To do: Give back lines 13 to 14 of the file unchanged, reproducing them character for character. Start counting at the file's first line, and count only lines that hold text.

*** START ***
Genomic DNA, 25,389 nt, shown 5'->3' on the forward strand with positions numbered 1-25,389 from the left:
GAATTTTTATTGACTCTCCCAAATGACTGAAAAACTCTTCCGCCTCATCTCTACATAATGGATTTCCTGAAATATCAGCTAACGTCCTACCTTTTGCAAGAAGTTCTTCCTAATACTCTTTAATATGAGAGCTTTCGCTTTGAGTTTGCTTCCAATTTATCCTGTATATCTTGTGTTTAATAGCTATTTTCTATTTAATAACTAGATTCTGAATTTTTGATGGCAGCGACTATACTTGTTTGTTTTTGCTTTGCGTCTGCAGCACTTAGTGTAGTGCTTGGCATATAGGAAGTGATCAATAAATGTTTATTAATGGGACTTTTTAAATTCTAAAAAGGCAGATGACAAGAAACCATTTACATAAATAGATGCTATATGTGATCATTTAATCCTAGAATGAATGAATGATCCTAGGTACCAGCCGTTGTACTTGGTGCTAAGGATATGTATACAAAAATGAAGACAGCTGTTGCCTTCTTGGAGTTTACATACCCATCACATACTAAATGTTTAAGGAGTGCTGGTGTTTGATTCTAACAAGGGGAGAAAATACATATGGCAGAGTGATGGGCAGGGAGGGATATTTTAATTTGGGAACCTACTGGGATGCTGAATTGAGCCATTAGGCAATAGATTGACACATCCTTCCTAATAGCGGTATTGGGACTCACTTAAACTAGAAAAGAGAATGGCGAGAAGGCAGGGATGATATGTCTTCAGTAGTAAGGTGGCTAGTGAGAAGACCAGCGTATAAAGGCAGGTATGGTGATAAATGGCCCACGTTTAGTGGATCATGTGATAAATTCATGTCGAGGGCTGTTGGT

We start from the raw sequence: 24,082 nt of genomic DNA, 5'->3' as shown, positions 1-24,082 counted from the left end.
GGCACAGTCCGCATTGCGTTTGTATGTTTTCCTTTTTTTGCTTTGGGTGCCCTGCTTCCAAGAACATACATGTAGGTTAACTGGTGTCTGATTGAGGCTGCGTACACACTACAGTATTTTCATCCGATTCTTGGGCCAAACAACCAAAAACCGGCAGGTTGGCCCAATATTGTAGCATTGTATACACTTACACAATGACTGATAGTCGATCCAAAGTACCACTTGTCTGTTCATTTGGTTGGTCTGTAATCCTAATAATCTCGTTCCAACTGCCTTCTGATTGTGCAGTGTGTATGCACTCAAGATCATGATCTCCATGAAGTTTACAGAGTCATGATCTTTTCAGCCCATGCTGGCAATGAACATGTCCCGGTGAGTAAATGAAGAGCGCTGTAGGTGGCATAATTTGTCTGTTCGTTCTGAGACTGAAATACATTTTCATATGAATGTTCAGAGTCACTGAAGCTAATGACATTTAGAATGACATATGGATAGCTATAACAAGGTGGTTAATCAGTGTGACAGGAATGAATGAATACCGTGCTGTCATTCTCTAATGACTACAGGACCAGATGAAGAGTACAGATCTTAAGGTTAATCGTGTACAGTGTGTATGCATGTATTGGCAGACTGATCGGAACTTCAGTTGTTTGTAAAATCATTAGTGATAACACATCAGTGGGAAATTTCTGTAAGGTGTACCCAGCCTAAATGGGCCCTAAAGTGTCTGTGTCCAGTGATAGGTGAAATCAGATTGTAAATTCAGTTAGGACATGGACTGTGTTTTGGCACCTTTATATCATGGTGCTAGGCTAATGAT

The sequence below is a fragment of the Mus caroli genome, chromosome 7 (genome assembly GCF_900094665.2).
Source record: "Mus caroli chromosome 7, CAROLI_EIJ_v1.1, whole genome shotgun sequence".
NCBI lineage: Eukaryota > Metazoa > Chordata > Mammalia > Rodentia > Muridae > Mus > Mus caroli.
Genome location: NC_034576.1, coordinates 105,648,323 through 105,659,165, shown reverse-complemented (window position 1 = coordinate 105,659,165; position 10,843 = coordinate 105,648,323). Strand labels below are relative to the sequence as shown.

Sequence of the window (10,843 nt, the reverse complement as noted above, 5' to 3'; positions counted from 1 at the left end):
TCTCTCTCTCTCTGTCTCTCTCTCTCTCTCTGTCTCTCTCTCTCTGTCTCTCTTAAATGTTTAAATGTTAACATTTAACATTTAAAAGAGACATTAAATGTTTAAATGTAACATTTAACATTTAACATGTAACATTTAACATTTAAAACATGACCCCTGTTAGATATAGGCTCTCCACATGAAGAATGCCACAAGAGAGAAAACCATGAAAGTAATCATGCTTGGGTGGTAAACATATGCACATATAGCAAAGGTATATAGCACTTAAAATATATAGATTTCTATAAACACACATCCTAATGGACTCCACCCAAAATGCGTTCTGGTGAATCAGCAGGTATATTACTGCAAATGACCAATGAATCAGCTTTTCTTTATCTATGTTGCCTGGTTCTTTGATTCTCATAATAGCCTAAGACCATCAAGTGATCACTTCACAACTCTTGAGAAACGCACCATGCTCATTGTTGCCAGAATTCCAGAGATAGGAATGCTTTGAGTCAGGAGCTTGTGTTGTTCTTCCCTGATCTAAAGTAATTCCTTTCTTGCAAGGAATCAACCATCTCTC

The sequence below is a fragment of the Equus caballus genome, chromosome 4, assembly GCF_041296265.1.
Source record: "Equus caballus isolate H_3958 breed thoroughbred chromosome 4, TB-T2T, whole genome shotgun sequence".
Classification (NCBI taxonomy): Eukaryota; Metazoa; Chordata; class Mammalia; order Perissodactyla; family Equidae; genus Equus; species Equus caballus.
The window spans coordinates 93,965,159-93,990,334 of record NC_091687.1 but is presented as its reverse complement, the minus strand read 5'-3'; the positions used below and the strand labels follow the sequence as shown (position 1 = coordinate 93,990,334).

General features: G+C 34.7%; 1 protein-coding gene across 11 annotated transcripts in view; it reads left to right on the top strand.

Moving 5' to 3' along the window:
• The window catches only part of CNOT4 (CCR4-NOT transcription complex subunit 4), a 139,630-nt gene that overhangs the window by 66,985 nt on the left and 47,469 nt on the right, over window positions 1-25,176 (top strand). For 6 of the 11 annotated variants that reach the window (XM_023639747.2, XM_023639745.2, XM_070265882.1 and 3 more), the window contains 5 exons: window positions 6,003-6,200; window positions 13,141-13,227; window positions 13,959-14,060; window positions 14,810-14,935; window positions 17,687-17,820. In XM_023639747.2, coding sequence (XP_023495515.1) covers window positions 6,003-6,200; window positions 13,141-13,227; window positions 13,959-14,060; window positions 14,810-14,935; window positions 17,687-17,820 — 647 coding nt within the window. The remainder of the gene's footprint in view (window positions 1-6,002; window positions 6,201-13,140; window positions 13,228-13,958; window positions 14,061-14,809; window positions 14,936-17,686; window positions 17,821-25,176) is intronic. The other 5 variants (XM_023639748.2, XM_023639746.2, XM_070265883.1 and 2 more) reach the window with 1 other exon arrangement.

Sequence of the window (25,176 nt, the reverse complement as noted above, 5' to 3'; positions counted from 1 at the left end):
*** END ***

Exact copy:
Classification (NCBI taxonomy): Eukaryota; Metazoa; Chordata; class Mammalia; order Perissodactyla; family Equidae; genus Equus; species Equus caballus.
The window spans coordinates 93,965,159-93,990,334 of record NC_091687.1 but is presented as its reverse complement, the minus strand read 5'-3'; the positions used below and the strand labels follow the sequence as shown (position 1 = coordinate 93,990,334).